“There are certain breeds where specific mutations recognized in other breeds have not been reported before, and we do not yet know for that particular breed whether that (mutation) is going to cause the same disease, a more severe disease, or no disease,” Dr. Giger said. “That’s probably particularly important for genetic markers and predispositions to disease rather than established specific disease-causing mutations.”
Dr. Giger said dog owners need genetic counseling alongside panel testing. He said, “It will be very daunting for a primary care clinician to analyze the huge amount of information and guide owners and breeders about each abnormal test result and associated disease.” He said there is a need for written resources, contacts for more information about the meaning of test results, and, in some cases, involvement of veterinary genetic counselors.
Dr. Giger was an author of a study led by researchers from Genoscoper Laboratories and the University of Helsinki involving the MyDogDNA panel test (seestory). He believes panel testing, not testing for individual markers or mutations, is likely to be the way of the future. He said panel testing will make the whole process a lot less expensive and much more streamlined. Panel testing also will result in better estimates of the breed-specific prevalences of certain mutations or markers and can be a research tool to generate new information.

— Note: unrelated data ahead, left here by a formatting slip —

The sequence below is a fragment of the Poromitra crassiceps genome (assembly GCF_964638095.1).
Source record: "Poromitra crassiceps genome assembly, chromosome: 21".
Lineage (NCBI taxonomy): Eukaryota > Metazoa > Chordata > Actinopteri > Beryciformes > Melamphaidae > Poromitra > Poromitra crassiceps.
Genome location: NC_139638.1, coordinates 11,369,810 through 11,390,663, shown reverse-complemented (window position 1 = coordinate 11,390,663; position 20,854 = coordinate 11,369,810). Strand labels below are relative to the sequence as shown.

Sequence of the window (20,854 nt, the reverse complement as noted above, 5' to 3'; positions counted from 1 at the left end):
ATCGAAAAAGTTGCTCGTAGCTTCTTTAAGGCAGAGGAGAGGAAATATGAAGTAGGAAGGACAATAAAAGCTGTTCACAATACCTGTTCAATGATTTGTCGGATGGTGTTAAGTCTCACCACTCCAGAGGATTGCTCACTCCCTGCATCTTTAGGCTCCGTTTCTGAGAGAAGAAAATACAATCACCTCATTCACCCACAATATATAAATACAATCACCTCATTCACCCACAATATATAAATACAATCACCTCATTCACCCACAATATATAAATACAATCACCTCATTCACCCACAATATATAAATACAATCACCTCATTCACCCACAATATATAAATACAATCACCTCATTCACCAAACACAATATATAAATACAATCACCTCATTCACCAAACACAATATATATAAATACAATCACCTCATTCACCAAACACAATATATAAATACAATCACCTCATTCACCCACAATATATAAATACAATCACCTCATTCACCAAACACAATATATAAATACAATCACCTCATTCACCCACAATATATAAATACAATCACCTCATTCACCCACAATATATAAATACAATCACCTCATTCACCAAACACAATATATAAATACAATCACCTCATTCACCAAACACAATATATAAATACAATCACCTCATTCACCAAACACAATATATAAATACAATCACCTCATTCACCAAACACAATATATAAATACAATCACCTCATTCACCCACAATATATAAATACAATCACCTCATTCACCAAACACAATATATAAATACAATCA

An important issue still to be resolved is that some genetic mutations that have been discovered have been patented, limiting the availability of testing. In 2013, however, the Supreme Court held that naturally occurring DNA sequences cannot be patented.
“We are in the best time to eliminate many of these known devastating diseases and genetic predispositions, and a lot more tests, and possibly whole genome sequencing, will become common practice,” Dr. Giger said.
At Freshwater Veterinary Hospital, Dr. Bell does not use panel testing for genetic disorders in dogs yet. He said, “Ideally, it’s going to develop where we will have all of the known genetic markers in these panels, so that you run it on one patient, and then you know exactly what mutations they carry.”
Right now, he said, one breed has this test, and another breed has that test. One test is run at one place and one at another. For some breeds, you have to run multiple tests at different places. Dr. Bell said, “You’re paying for each individual test and drawing multiple either blood samples or cheek swabs to send to all the different places. It makes it very confusing, and it makes it very arduous to just try to do the right thing to determine what the genetic background is of a particular dog.”
With panel testing, he said, the question of whether to test disappears, and the question is what to do with the test results. He said, “To me, that’s a great first step.”